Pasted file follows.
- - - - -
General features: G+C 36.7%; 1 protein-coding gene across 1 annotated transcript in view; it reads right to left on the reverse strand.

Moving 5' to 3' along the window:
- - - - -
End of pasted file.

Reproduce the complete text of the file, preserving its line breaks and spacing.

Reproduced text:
General features: G+C 36.7%; 1 protein-coding gene across 1 annotated transcript in view; it reads right to left on the reverse strand.

Moving 5' to 3' along the window: